Friday, 3 April 98 Washington, DC
1. BUDGET: SENATE RESOLUTION CALLS FOR DOUBLING CIVILIAN SCIENCE.
Just before leaving town for a long spring break, the senators
passed the first balanced budget in 30 years. Science was not
forgotten. An amendment introduced by Jeff Bingaman (D-NM) and
co-sponsored by Phil Gramm (R-TX) and Joseph Lieberman (D-CT)
states that: "It is the sense of the Senate that the assumptions
underlying the function totals in this budget resolution assume
that expenditures for civilian science and technology programs in
the Federal Budget will double over the period from FY 1998 to FY
2008." A budget resolution simply sets caps on broad spending
categories -- it's a long way to an appropriation in the fall. A
competing House budget won't be unveiled until after the break.
2. MORE DOUBLING: LEDERMAN OP-ED OBJECTS TO THE TOBACCO LINK.
In his budget, President Clinton turned to the tobacco settlement to
create a 21st Century Research Fund -- no tobacco deal, no fund.
The Chicago Tribune this week ran an Op-Ed by Nobel Laureate and
Fermi Lab director emeritus Leon Lederman, calling on President
Clinton to support the Research Investment Act (S.1305) as a
smoke-free alternative. A tobacco tax may be a great idea, but
science deserves an increase regardless. No "Smoke for Science"
bumper sticker for Lederman, who says he's too old to start.
3. HUMAN ENERGY FIELD: SCIENTIST, AGE 9, TESTS TOUCH THERAPY.
More than 40,000 health professionals have been trained in TT and
it's offered by 70 hospitals in the US. And yet no one had ever
checked to see if practitioners can, as they claim, tactilely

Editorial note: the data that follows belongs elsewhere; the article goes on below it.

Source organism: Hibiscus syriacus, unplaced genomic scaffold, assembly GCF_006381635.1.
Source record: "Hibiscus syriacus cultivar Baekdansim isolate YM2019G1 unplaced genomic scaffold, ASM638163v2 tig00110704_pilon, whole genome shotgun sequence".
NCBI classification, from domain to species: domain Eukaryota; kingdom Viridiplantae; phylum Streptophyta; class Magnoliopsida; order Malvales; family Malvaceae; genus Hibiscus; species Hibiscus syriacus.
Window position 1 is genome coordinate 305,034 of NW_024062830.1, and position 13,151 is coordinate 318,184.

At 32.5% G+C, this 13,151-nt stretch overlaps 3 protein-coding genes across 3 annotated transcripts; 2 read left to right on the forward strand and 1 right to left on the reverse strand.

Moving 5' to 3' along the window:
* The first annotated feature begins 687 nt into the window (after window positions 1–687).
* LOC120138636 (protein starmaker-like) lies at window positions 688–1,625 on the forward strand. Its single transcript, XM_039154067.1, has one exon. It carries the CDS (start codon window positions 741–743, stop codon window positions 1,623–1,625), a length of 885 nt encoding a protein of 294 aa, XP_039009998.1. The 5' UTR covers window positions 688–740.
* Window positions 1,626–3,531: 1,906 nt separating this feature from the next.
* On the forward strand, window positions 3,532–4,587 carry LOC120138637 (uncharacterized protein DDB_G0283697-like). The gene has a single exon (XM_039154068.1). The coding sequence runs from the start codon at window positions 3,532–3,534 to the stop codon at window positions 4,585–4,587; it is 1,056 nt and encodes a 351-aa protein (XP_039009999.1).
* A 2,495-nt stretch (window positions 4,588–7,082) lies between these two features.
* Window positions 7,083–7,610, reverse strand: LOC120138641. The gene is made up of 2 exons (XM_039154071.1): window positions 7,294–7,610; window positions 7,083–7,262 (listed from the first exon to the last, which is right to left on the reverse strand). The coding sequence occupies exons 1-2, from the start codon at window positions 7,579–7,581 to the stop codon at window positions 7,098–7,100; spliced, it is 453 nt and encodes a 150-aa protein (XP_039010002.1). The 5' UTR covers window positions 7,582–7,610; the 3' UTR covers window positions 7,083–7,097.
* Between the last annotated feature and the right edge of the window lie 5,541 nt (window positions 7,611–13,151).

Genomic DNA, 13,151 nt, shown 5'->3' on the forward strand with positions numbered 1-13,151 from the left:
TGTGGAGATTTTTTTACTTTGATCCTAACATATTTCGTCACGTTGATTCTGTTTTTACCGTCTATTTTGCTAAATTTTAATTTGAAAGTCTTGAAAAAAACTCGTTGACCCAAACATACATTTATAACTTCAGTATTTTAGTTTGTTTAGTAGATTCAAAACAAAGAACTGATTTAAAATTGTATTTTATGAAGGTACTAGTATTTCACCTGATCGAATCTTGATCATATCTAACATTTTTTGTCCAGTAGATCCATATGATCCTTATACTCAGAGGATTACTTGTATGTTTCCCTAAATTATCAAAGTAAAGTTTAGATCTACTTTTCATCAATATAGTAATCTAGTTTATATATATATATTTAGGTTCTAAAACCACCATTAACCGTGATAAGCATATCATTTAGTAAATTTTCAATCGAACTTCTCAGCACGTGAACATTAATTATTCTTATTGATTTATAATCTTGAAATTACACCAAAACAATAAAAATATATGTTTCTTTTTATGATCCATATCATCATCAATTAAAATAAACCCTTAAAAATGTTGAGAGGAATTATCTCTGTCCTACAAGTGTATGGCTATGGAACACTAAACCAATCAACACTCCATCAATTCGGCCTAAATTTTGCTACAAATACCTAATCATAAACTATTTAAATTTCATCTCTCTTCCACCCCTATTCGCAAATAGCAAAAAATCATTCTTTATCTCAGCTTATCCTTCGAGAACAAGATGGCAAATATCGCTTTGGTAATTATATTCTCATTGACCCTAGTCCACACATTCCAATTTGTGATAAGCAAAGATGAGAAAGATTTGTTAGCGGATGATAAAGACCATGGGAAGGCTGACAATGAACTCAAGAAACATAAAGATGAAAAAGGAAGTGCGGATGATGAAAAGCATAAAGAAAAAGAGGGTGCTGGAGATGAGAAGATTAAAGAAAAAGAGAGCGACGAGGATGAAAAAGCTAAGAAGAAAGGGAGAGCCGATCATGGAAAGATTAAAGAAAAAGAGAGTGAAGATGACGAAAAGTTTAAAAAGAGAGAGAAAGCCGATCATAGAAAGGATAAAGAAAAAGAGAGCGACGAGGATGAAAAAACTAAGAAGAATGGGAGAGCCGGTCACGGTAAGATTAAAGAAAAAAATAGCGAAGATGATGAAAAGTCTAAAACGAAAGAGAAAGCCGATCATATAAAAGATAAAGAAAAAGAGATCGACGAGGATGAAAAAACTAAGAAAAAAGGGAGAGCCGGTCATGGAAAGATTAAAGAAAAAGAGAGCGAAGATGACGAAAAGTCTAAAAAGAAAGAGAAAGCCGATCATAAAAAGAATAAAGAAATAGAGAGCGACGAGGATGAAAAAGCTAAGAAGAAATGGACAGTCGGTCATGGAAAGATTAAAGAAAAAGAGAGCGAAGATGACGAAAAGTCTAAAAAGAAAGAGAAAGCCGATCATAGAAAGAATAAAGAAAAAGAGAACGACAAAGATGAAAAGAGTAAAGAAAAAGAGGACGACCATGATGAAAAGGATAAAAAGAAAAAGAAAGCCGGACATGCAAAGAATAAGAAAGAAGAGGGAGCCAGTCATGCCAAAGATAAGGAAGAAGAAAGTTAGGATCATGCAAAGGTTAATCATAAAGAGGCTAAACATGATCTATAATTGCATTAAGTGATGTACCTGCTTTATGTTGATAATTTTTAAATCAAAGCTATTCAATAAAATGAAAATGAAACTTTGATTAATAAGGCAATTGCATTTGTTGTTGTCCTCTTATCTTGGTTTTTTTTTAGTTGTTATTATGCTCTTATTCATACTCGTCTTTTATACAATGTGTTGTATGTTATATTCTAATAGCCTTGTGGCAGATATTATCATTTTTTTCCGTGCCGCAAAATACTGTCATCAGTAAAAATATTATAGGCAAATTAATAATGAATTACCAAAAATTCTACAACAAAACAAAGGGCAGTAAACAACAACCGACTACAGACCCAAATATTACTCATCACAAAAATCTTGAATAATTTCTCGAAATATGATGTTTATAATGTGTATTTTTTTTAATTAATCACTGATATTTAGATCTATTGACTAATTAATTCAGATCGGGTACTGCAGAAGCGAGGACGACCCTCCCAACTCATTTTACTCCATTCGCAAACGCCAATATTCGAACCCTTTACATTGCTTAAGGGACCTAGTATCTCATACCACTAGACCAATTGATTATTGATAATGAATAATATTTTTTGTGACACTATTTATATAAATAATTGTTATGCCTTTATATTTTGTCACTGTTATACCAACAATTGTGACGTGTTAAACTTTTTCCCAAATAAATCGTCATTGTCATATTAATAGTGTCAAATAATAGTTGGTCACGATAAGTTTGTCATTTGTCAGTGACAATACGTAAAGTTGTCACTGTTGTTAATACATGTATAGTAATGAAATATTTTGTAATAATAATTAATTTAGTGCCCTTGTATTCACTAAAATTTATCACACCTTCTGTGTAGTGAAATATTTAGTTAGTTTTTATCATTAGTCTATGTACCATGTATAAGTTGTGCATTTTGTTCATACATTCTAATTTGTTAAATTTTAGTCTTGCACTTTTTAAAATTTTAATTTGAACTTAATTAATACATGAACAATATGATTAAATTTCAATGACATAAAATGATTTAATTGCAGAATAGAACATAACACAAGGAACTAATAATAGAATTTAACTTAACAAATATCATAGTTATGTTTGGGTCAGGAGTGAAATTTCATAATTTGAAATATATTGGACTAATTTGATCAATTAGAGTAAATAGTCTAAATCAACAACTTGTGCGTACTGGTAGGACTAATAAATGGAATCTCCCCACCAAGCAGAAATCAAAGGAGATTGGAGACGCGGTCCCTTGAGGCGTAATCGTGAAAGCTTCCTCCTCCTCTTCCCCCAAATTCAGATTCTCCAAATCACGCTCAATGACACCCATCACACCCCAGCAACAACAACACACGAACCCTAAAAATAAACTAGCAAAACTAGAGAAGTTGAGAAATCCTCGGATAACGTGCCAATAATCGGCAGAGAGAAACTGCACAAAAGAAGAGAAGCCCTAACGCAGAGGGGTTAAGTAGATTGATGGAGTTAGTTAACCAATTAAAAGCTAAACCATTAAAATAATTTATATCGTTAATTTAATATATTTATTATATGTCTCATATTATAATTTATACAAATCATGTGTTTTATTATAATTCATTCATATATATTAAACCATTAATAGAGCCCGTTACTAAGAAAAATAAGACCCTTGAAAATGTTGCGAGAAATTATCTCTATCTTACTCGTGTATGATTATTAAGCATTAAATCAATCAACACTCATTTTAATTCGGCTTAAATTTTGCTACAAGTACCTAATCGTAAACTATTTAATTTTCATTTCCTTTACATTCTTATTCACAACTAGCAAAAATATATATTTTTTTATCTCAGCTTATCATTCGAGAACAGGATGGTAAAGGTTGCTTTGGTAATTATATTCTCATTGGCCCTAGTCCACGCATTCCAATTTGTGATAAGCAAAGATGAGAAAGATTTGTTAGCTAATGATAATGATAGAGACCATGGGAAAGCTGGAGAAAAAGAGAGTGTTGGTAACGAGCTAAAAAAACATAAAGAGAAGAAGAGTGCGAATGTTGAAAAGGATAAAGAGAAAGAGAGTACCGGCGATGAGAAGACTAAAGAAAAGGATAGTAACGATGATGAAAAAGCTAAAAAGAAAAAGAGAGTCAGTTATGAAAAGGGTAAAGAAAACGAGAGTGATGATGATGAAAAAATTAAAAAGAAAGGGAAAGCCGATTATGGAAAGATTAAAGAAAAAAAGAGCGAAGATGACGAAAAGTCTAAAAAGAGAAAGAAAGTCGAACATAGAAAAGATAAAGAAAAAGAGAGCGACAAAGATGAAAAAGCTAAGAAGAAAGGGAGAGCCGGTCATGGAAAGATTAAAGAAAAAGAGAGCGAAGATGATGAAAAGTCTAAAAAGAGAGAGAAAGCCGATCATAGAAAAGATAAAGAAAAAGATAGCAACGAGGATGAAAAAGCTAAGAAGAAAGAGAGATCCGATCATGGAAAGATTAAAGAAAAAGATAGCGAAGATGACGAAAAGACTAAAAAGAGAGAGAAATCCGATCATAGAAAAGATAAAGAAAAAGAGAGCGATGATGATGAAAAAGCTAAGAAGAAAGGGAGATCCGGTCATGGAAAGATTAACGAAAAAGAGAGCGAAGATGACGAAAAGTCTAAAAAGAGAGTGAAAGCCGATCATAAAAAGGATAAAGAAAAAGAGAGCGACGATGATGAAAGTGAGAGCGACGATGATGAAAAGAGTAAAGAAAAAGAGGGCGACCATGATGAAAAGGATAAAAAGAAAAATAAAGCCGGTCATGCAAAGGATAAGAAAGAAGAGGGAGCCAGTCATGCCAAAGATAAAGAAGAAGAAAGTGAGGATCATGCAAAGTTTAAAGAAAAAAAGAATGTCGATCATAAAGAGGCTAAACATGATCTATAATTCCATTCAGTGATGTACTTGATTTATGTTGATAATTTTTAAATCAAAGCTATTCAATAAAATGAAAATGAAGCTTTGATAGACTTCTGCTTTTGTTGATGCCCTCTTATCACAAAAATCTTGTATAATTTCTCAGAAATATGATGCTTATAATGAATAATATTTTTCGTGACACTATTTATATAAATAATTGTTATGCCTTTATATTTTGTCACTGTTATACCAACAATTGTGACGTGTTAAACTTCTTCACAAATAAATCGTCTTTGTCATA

sense such a field -- until now. The Journal of the American
Medical Association this week published the research of a fourth-grade girl. For a science fair
project, the little girl persuaded
21 touch therapists to submit to a beautifully simple test. In
280 trials, the 21 scored 44%. According to the editor of JAMA,
reviewers found the study to be "solid gold." The James Randi
Educational Foundation has been offering $1M to anyone who can
pass a similar test -- only one tried
(WN 27 Mar 98)
, but a 9-year old must have seemed less
threatening. The girl, Emily Rosa
of Loveland, CO, now 11, plans to take on magnet therapy next.
4. 1997 PIGASUS AWARDS: COVETED FLYING-PIG TROPHIES ANNOUNCED.
The annual awards from the James Randi Educational Foundation are
announced by telepathy and delivered by psychokinesis.
To the scientist who did the silliest thing related to the
occult, supernatural or paranormal, went to Dr. Michael Guillen
of ABC News for his "indiscriminate promotion of pseudoscience
(WN 23 Jan 98).
Category 2: To the funding agency
that supported the most useless studies of occult, supernatural
or paranormal claims went to the Office of Alternative Medicine.
With a $20M/yr budget, it never occurred to OAM to fund a test of
touch therapy, or any other alternative claim
(WN 1 Aug 97.)